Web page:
Every person who undertakes photography as either a hobby or profession is faced with a series of decisions that will set them on a path of their photographic life. There may be many divergent tracks taken during the life photographic, but they are often started by one simple and often consuming question; “What gear should I use?” Choosing photography system is more than just deciding between film and digital, DSLR or mirrorless, full frame or APS-C. Deciding on what is the right photographic gear makes the difference between finding joy and room to improve and grow in your photography, and frustration, disappointment, and eventual abandonment.
So you’ve decided to give photography your time and effort. You may have ideas about the type of photography you want to do. You may just be enchanted with the allure of the camera and what it can accomplish. Whatever your reasons your very first decision is what type of camera to get. Today there are many options available, and all of them are great, for certain purposes. Let’s have a brief look at the options.
For many people, this was their first real camera. A compact, fixed lens marvel that was great for snapshots. Point-and-shoot cameras offer fully automatic shooting for those who don’t want to get too technical. Of all the types of cameras available they are the simplest. However, it has to be mentioned that much of the market for point-and-shoot cameras has been overtaken by the use of cell phone photography which has rapidly reached a point where it offers similar simplicity and image quality, with the added advantage of always being in your pocket. If your idea of photography requires more than simply pointing and shooting the other items in this list will serve you better.
Mid-way between the point-and-shoot and the DSLR is the ultra zoom camera, also known as a “bridge” camera. With a more robust build and more advanced controls than a point-and-shoot camera, the ultra zoom is a nice step up for many users. Though it does not have the ability to change lenses like a DSLR or mirrorless camera the ultra zoom takes its name from the built-in zoom that covers a range of focal lengths from medium wide angle to telephoto, often around a 24mm – 400mm equivalent. Modern ultra zoom cameras can offer 4K video and weather sealing depending on price point. Here is a camera that can handle most photographic situations. If you are a photographer, who needs near-DSLR quality but is unwilling or unable to invest in an entire lens ecosystem a bridge camera may suit your needs.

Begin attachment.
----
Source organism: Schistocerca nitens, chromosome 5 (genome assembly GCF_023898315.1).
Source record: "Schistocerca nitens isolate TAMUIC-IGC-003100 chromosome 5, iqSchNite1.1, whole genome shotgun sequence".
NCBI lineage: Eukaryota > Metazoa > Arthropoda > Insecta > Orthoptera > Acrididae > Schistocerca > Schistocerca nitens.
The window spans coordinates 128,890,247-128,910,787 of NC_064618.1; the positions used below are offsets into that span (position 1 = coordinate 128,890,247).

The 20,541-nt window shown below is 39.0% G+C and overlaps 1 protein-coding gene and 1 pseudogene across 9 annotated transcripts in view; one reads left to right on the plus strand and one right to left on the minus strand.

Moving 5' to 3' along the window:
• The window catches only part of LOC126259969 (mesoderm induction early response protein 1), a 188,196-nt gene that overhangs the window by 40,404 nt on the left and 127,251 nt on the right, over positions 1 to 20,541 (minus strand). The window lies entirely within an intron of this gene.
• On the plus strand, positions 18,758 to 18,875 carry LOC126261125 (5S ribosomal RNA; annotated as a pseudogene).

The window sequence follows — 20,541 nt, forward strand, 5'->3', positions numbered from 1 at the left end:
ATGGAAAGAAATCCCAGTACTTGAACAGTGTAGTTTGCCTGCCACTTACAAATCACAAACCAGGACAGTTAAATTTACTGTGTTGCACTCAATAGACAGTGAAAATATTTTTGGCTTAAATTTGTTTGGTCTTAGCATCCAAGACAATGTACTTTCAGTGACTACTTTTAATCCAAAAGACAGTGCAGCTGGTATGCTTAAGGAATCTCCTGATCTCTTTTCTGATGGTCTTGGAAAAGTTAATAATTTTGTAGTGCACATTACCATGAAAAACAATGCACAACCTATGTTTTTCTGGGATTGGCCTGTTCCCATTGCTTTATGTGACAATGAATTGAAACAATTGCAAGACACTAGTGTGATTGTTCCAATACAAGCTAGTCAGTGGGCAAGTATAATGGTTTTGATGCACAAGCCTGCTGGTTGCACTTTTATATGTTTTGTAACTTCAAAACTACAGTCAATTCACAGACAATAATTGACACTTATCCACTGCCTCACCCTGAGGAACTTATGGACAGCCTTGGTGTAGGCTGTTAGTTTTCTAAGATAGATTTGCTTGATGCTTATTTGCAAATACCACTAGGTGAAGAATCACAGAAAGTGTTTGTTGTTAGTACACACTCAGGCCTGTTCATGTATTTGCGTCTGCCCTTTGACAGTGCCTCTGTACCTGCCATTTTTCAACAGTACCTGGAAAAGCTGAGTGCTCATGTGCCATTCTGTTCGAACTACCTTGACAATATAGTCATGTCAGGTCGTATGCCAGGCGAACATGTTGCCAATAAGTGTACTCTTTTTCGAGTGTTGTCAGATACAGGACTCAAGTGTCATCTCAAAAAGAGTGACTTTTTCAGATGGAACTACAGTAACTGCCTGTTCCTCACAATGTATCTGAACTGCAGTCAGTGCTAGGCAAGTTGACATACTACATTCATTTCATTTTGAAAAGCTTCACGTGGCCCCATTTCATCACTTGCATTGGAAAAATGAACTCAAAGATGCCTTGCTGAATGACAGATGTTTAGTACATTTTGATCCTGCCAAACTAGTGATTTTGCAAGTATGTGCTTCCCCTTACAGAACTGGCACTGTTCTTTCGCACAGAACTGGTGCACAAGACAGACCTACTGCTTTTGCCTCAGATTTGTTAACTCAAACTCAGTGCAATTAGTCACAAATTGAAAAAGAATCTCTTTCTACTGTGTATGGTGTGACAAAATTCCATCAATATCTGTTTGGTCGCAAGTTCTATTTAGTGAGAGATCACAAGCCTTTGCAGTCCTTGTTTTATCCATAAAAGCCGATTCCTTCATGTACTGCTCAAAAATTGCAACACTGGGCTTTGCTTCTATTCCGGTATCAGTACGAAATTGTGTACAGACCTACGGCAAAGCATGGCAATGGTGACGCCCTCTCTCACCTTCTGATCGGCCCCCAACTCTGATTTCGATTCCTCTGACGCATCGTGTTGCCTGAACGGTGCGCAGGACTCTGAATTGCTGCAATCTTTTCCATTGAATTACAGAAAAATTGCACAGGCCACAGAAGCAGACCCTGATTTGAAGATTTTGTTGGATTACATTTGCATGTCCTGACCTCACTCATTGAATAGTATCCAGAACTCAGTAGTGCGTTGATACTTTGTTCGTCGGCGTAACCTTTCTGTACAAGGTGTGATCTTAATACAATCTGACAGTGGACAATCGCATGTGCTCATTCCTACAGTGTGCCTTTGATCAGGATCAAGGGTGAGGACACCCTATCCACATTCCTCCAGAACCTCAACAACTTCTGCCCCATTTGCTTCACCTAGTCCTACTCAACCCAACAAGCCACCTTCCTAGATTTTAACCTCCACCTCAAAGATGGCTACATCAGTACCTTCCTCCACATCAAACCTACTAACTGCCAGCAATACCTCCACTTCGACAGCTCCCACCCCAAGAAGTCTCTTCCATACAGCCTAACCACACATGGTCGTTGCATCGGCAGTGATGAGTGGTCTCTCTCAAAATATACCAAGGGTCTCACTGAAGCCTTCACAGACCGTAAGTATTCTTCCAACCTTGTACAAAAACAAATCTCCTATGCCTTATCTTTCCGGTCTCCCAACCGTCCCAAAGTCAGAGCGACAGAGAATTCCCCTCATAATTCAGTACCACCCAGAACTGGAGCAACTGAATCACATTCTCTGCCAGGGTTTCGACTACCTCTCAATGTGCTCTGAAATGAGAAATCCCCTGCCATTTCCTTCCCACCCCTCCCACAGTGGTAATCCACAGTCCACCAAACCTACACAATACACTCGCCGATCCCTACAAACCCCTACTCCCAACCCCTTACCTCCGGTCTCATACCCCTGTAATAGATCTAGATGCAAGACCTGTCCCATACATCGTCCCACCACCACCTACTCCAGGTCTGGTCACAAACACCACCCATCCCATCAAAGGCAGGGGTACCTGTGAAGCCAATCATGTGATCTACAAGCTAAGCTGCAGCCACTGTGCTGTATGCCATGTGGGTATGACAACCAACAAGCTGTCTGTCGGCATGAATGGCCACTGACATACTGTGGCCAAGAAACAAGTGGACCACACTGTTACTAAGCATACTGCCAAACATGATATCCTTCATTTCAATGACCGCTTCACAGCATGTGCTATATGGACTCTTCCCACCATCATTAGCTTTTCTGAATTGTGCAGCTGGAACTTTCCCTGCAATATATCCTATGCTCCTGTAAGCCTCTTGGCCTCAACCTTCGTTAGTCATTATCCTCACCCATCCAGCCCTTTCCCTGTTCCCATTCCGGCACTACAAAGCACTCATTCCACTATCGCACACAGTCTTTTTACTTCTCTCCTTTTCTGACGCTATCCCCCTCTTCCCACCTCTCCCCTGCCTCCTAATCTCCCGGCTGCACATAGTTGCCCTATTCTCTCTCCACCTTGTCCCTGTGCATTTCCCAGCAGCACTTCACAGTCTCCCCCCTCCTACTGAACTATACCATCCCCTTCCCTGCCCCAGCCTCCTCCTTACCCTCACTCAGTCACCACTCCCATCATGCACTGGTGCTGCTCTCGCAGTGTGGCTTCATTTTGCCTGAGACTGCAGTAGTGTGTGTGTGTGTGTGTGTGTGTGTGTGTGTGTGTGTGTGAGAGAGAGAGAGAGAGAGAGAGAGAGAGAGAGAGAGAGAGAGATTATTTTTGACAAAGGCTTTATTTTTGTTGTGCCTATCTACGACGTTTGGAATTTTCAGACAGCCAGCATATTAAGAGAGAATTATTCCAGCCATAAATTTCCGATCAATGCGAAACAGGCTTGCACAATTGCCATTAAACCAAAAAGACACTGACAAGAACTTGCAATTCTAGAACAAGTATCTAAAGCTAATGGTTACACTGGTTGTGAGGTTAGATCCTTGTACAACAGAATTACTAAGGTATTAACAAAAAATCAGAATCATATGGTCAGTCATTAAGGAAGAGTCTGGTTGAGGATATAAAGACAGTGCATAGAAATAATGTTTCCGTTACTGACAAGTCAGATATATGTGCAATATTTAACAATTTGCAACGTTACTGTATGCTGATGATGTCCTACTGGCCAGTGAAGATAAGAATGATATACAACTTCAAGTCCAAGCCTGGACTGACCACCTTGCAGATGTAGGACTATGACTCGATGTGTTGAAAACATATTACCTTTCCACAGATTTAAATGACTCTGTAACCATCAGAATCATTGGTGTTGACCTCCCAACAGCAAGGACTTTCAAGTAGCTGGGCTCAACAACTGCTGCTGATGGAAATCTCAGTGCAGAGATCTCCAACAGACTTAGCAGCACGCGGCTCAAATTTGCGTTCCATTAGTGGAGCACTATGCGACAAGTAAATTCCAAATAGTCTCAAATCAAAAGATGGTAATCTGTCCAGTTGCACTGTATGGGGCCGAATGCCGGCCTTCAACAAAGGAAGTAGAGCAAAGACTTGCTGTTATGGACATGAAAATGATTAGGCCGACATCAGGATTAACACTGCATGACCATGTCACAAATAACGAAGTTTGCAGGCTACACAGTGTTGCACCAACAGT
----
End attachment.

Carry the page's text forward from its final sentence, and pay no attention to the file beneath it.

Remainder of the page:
When they think of professional photography, most people think of a DSLR. The DLSR is the camera that you see on the sidelines at major sporting events and in the hands of photojournalists covering the news. The advantages of the DSLR over the point-and-shoot and ultra zoom are build quality, image quality, and lens selection. Consumer level DSLRs offer many of the features of the professional equipment at price points near that of ultra zooms. A major difference between consumer level DSLRs and professional is sensor size. Consumer level DSLRs will have APS-C size sensors while “pro bodies” will offer full frame (35mm film equivalent) sensors. In practice the difference may be negligible, but not in price point. Full frame sensor cameras will cost considerably more. Increasingly, DSLR cameras offer considerable video options as well including 4K video.